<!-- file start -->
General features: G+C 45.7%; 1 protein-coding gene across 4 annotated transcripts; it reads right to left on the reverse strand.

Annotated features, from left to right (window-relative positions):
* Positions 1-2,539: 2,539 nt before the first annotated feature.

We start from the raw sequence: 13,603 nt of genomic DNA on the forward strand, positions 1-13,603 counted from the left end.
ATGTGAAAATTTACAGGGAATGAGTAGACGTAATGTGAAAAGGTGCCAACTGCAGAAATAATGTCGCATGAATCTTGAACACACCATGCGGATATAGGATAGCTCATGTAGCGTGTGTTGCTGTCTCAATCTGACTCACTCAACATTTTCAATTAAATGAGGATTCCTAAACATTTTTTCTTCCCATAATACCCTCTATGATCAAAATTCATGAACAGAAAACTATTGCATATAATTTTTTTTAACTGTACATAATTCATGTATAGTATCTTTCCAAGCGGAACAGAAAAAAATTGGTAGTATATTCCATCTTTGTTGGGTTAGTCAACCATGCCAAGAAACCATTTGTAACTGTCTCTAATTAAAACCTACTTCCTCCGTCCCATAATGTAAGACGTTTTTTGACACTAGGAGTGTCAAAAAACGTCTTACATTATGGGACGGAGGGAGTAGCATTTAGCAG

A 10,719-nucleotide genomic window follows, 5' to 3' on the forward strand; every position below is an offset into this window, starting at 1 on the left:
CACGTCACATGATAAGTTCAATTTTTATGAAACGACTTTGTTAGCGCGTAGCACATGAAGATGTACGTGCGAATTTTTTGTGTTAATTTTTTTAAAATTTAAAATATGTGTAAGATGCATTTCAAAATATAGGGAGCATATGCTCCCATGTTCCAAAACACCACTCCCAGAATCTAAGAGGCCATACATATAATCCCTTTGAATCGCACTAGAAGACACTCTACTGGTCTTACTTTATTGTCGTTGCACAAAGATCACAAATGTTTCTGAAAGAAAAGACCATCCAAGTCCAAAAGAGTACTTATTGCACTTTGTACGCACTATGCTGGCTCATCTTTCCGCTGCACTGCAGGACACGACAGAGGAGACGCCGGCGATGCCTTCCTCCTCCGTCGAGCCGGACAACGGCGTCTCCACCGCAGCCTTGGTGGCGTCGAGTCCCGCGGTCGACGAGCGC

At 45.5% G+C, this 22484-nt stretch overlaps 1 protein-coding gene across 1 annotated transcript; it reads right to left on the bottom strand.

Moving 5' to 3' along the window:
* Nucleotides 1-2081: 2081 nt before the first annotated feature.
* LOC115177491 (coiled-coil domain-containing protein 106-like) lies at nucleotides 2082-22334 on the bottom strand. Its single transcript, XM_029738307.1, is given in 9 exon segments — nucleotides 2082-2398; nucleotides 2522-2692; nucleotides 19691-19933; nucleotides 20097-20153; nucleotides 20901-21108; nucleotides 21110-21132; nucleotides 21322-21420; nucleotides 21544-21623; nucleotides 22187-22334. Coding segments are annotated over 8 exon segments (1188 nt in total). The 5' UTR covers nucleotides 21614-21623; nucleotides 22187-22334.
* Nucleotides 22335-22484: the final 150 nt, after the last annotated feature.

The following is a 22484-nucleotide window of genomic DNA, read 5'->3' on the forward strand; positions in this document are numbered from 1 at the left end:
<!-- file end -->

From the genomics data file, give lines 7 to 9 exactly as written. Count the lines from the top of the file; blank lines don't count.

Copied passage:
CACGTCACATGATAAGTTCAATTTTTATGAAACGACTTTGTTAGCGCGTAGCACATGAAGATGTACGTGCGAATTTTTTGTGTTAATTTTTTTAAAATTTAAAATATGTGTAAGATGCATTTCAAAATATAGGGAGCATATGCTCCCATGTTCCAAAACACCACTCCCAGAATCTAAGAGGCCATACATATAATCCCTTTGAATCGCACTAGAAGACACTCTACTGGTCTTACTTTATTGTCGTTGCACAAAGATCACAAATGTTTCTGAAAGAAAAGACCATCCAAGTCCAAAAGAGTACTTATTGCACTTTGTACGCACTATGCTGGCTCATCTTTCCGCTGCACTGCAGGACACGACAGAGGAGACGCCGGCGATGCCTTCCTCCTCCGTCGAGCCGGACAACGGCGTCTCCACCGCAGCCTTGGTGGCGTCGAGTCCCGCGGTCGACGAGCGC

At 45.5% G+C, this 22484-nt stretch overlaps 1 protein-coding gene across 1 annotated transcript; it reads right to left on the bottom strand.

Moving 5' to 3' along the window: